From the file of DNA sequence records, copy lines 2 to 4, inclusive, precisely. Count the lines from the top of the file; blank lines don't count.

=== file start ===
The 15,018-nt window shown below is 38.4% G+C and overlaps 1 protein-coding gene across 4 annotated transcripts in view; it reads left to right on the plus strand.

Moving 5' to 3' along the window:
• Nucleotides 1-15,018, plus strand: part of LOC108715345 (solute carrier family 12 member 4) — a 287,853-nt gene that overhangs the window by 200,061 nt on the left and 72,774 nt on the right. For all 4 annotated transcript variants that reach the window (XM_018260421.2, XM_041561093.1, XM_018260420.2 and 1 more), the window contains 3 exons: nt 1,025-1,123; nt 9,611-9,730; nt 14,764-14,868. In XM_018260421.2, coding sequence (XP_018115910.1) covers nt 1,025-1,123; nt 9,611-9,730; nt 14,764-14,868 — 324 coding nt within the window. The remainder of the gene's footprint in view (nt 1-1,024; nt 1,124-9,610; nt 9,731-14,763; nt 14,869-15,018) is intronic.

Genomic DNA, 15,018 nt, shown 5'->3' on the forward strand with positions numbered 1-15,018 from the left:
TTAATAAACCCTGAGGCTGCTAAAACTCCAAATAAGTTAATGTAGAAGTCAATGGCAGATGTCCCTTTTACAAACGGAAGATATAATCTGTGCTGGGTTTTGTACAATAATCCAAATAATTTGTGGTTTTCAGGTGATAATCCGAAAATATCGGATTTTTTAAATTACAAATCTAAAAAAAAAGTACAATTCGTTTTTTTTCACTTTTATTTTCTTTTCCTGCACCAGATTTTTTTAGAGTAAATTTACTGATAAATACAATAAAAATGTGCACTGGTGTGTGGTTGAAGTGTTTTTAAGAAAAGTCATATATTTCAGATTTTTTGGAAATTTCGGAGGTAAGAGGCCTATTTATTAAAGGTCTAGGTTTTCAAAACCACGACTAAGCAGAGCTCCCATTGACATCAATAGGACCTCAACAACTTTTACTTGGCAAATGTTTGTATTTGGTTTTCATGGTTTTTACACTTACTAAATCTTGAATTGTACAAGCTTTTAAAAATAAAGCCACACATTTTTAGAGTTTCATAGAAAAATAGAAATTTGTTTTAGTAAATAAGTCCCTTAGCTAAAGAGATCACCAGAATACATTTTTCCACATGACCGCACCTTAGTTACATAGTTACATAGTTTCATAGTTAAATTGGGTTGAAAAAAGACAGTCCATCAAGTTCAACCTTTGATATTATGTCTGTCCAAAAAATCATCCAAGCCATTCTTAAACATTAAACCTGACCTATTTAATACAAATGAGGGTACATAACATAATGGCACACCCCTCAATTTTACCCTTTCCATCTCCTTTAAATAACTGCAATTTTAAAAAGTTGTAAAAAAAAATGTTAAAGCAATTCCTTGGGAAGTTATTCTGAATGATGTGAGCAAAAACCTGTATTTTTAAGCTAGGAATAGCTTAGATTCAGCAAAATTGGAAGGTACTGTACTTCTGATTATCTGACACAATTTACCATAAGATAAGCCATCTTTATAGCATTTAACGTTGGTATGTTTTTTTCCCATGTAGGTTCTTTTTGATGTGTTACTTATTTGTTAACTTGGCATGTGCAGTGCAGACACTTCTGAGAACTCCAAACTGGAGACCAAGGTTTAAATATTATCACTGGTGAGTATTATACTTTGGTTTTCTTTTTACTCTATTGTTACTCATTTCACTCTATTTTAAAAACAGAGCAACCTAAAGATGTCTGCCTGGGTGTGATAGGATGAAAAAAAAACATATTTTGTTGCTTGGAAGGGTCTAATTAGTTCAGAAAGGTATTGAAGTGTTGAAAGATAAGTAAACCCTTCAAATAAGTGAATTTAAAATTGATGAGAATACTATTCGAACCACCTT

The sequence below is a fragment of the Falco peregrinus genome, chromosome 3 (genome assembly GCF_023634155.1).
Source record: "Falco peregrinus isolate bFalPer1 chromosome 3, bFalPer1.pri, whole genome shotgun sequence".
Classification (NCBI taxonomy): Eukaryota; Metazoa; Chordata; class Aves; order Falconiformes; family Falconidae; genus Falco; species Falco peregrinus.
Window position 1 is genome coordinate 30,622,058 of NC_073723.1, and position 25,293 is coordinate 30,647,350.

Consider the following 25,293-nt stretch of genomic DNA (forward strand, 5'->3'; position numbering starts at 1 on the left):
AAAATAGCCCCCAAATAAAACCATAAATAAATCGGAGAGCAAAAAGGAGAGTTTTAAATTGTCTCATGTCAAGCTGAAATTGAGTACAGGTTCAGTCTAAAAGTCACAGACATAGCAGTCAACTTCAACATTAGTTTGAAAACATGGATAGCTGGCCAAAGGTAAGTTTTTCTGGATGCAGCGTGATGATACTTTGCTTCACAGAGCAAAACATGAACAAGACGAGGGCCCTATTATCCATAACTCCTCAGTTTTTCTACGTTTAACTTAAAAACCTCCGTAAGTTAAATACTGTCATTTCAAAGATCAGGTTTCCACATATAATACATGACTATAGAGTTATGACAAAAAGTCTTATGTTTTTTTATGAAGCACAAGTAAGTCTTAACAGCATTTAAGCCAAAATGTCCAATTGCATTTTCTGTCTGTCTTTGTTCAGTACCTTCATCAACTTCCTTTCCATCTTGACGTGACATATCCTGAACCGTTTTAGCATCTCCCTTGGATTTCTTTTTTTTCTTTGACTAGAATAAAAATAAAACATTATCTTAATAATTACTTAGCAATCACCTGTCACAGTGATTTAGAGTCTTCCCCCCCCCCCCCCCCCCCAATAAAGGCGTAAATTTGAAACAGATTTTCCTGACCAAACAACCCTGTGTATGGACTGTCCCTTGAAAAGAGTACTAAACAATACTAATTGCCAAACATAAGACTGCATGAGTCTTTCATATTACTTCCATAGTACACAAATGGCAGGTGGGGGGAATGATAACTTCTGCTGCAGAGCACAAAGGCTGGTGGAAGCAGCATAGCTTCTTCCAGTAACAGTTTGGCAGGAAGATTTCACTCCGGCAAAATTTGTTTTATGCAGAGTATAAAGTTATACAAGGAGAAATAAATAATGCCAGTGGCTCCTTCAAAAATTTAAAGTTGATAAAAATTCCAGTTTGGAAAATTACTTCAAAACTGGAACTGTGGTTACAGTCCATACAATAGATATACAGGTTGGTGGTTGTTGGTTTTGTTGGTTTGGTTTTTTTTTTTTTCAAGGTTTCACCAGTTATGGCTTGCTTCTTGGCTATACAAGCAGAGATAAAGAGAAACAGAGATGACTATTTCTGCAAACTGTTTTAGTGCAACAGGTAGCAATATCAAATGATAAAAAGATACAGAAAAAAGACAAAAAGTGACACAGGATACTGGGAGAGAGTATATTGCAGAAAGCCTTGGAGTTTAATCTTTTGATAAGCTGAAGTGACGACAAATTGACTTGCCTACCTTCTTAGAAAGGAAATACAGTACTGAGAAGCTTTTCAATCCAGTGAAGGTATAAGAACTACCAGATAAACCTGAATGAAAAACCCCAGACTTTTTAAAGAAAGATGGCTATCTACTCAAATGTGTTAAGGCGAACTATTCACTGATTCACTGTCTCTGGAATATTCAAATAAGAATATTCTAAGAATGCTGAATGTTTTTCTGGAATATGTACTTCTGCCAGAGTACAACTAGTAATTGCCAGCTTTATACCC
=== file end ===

Moving 5' to 3' along the window:
• Nucleotides 1-15,018, plus strand: part of LOC108715345 (solute carrier family 12 member 4) — a 287,853-nt gene that overhangs the window by 200,061 nt on the left and 72,774 nt on the right. For all 4 annotated transcript variants that reach the window (XM_018260421.2, XM_041561093.1, XM_018260420.2 and 1 more), the window contains 3 exons: nt 1,025-1,123; nt 9,611-9,730; nt 14,764-14,868. In XM_018260421.2, coding sequence (XP_018115910.1) covers nt 1,025-1,123; nt 9,611-9,730; nt 14,764-14,868 — 324 coding nt within the window. The remainder of the gene's footprint in view (nt 1-1,024; nt 1,124-9,610; nt 9,731-14,763; nt 14,869-15,018) is intronic.

Genomic DNA, 15,018 nt, shown 5'->3' on the forward strand with positions numbered 1-15,018 from the left: